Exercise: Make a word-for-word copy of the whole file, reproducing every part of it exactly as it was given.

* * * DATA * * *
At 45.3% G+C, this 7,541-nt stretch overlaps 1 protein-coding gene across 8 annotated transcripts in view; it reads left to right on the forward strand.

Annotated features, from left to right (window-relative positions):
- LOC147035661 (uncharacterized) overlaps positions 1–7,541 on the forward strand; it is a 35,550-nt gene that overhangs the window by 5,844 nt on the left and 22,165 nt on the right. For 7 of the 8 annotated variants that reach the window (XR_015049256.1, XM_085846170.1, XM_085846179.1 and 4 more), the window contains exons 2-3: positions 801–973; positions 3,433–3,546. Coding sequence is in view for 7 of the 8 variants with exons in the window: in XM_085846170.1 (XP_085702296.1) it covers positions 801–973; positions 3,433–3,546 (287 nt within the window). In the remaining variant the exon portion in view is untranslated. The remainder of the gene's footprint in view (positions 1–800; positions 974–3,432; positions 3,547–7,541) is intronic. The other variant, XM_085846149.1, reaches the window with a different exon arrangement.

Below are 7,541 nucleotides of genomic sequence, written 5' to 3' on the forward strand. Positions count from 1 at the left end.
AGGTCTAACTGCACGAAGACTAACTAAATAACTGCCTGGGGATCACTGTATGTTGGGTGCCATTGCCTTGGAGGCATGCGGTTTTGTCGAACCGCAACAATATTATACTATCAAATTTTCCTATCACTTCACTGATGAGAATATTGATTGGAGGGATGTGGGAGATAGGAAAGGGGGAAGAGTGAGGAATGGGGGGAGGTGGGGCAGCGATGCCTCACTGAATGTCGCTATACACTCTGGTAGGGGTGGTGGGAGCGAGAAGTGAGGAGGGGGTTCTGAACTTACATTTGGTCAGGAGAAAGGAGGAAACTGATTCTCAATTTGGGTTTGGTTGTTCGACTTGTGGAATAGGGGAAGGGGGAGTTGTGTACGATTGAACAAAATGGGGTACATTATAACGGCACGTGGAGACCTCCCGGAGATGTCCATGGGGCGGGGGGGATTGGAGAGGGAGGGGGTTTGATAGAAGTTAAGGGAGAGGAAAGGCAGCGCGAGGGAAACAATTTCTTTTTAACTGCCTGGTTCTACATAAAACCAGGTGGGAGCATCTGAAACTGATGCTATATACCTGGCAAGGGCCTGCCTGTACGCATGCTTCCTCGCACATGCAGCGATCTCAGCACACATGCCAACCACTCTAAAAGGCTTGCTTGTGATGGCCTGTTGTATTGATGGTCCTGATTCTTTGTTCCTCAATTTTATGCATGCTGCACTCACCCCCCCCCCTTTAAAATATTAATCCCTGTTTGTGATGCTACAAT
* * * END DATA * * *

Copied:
At 45.3% G+C, this 7,541-nt stretch overlaps 1 protein-coding gene across 8 annotated transcripts in view; it reads left to right on the forward strand.

Annotated features, from left to right (window-relative positions):
- LOC147035661 (uncharacterized) overlaps positions 1–7,541 on the forward strand; it is a 35,550-nt gene that overhangs the window by 5,844 nt on the left and 22,165 nt on the right. For 7 of the 8 annotated variants that reach the window (XR_015049256.1, XM_085846170.1, XM_085846179.1 and 4 more), the window contains exons 2-3: positions 801–973; positions 3,433–3,546. Coding sequence is in view for 7 of the 8 variants with exons in the window: in XM_085846170.1 (XP_085702296.1) it covers positions 801–973; positions 3,433–3,546 (287 nt within the window). In the remaining variant the exon portion in view is untranslated. The remainder of the gene's footprint in view (positions 1–800; positions 974–3,432; positions 3,547–7,541) is intronic. The other variant, XM_085846149.1, reaches the window with a different exon arrangement.

Below are 7,541 nucleotides of genomic sequence, written 5' to 3' on the forward strand. Positions count from 1 at the left end.
AGGTCTAACTGCACGAAGACTAACTAAATAACTGCCTGGGGATCACTGTATGTTGGGTGCCATTGCCTTGGAGGCATGCGGTTTTGTCGAACCGCAACAATATTATACTATCAAATTTTCCTATCACTTCACTGATGAGAATATTGATTGGAGGGATGTGGGAGATAGGAAAGGGGGAAGAGTGAGGAATGGGGGGAGGTGGGGCAGCGATGCCTCACTGAATGTCGCTATACACTCTGGTAGGGGTGGTGGGAGCGAGAAGTGAGGAGGGGGTTCTGAACTTACATTTGGTCAGGAGAAAGGAGGAAACTGATTCTCAATTTGGGTTTGGTTGTTCGACTTGTGGAATAGGGGAAGGGGGAGTTGTGTACGATTGAACAAAATGGGGTACATTATAACGGCACGTGGAGACCTCCCGGAGATGTCCATGGGGCGGGGGGGATTGGAGAGGGAGGGGGTTTGATAGAAGTTAAGGGAGAGGAAAGGCAGCGCGAGGGAAACAATTTCTTTTTAACTGCCTGGTTCTACATAAAACCAGGTGGGAGCATCTGAAACTGATGCTATATACCTGGCAAGGGCCTGCCTGTACGCATGCTTCCTCGCACATGCAGCGATCTCAGCACACATGCCAACCACTCTAAAAGGCTTGCTTGTGATGGCCTGTTGTATTGATGGTCCTGATTCTTTGTTCCTCAATTTTATGCATGCTGCACTCACCCCCCCCCCTTTAAAATATTAATCCCTGTTTGTGATGCTACAAT